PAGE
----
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Thursday, August 17, 2017

There’s more to KRA than taxation

It is not in doubt that KRA is one of the most important entities in Kenya. Given that this is the agency that collects taxes on behalf of the government, it can convincingly be argued KRA is the lifeline of the economy. Put differently, your taxes, which flow to the economy through the veins of KRA, are the economy's lifeblood.

My feeling, though, is that KRA is occasionally misunderstood or, perhaps, under-understood. Little is reported out there about the many facilitative roles KRA plays to keep businesses and the economy running. Of course all these roles are hinged on KRA’s core business, which is to collect taxes.

Kenyans are, therefore, unable to navigate the amazingly interesting world of KRA's facilitative roles.

KRA, fondly referred to by the media as 'the Taxman', is known more for its tax collection role than for its many other related facilitative roles.

The organisation plays many integral facilitative roles to aid the development and growth of enterprises in Kenya. There is a particularly huge opportunity for micro- and small enterprises to benefit from KRA, even as they participate in nation-building through paying taxes. Obviously, for these benefits to trickle down to an enterprise, it must be duly registered as a taxpayer.

KRA gives personalised tax and Customs advisory services to avoid situations of tax evasion that could lead to accumulation of tax penalties. KRA has established a vast network of stations within and outside our cities and towns, including in far-flung areas such as Kenya’s border points, that offer personalised guidance without a fee.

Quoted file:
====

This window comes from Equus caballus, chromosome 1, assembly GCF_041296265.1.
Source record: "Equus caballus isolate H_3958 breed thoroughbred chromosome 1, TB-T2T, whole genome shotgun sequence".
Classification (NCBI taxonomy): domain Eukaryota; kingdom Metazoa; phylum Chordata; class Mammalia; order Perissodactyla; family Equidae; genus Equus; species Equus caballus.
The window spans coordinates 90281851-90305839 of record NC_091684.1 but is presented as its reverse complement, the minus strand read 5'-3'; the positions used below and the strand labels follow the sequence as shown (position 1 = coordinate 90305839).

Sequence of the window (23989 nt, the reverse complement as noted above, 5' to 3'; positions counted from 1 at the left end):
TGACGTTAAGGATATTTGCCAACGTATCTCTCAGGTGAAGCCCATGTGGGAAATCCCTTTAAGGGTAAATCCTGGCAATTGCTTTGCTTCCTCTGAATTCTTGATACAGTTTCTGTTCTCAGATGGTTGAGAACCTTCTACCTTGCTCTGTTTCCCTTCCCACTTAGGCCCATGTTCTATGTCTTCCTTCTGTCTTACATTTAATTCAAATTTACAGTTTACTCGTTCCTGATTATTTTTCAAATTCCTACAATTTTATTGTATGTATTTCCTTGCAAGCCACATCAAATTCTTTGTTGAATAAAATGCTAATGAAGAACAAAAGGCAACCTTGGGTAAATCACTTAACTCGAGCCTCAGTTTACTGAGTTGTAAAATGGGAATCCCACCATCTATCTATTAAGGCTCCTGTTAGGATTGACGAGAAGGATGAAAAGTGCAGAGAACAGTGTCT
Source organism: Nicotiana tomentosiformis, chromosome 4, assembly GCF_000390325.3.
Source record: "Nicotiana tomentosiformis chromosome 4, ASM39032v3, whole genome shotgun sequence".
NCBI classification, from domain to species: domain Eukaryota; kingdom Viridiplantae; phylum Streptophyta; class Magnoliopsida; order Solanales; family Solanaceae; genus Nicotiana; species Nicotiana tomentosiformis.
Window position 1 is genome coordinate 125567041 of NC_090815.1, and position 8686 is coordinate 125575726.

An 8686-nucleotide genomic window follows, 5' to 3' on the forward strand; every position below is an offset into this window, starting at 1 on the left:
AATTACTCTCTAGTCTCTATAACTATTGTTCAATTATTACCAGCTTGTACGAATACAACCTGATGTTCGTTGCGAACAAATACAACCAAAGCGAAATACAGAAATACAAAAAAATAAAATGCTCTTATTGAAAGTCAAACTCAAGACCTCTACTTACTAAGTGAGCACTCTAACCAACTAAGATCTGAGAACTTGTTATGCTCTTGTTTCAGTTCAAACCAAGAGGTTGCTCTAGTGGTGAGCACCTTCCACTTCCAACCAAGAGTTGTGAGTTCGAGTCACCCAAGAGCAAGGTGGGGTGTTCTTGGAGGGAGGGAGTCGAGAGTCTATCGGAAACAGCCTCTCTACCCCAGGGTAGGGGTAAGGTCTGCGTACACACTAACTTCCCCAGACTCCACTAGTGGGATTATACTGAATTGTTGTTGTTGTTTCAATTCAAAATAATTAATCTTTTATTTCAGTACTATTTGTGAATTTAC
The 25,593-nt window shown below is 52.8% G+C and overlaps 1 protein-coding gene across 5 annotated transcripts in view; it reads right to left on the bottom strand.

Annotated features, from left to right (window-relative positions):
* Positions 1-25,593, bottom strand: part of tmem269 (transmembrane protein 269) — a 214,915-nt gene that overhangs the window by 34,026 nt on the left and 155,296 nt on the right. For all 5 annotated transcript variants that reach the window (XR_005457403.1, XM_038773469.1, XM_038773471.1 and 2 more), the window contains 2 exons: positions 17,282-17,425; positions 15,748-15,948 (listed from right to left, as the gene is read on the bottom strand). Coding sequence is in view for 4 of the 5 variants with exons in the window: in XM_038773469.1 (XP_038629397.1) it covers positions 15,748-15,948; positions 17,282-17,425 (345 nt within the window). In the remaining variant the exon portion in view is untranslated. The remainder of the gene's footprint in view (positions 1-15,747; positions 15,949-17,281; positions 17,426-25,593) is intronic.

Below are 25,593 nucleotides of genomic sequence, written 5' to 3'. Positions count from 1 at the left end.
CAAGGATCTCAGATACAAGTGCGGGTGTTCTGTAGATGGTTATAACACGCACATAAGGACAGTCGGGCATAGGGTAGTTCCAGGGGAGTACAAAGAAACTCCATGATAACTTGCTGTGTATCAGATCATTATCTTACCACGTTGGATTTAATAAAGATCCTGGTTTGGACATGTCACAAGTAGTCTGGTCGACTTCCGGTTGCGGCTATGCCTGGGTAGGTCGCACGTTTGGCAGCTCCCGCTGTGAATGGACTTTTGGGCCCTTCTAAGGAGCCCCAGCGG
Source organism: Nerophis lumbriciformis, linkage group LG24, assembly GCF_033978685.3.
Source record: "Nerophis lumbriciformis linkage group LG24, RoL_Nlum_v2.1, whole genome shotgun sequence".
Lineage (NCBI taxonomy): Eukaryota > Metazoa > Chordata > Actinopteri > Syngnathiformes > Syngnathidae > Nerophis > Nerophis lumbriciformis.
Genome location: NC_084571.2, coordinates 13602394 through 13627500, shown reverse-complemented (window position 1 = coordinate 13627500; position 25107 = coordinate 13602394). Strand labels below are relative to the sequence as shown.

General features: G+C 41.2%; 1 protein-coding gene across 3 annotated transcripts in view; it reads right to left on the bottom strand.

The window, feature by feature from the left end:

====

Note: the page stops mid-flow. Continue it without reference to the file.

The public is also offered market and networking opportunities through KRA’s taxpayers’ round tables. This is done through the Domestic Taxes Department, Customs and Border Control Department, Strategy, Innovation and Risk Management Department, Marketing and Communication Department and KRA’s training school – the Kenya School of Revenue Administration. In such forums, the business community is invited to discuss issues affecting them and receive business advice in line with KRA’s core business.

KRA also facilitates business through various import-incentive schemes aimed at encouraging manufacturing enterprises through reduction of import tariffs on inputs such as machinery and raw materials. It is useful to have a short discussion with any of the technical officers in order to pick out some of these incentives as you venture into the import business.

Officers at KRA also facilitate your business to participate in the export space by minimising your cost of doing business. This ensures that your products remain competitive in the international market. In such cases, KRA does not levy VAT on exports. It also has a provision for capital allowances on installed machinery and a possible 20 per cent export compensation arrangement. There are certainly many other incentives that exporters can benefit from.

On training, Kesra is recognised in Africa as a premier trainer in tax, Customs and fiscal policy. It is one of the only four regional training institutions of the World Customs Organisation in Africa. Kesra trains individuals from at least 20 countries. It offers short courses, certificate, diploma, post-graduate diploma in tax and Customs (in collaboration with the Jomo Kenyatta University of Agriculture and Technology), and master’s degree in tax and Customs administration (in collaboration with Moi University).

Always remember that behind the walls of KRA sits a team of patriotic, dedicated and deeply concerned Kenyans who work long hours to help you prosper and enable the country to build more hospitals, schools, roads, rails and ports. This eventually improves your well-being and helps your business to grow and move this country forward.

Dr Mwirigi is the Deputy Commissioner in charge of Academics at the Kenya School of Revenue Administration, Kenya Revenue Authority’s premier training school.

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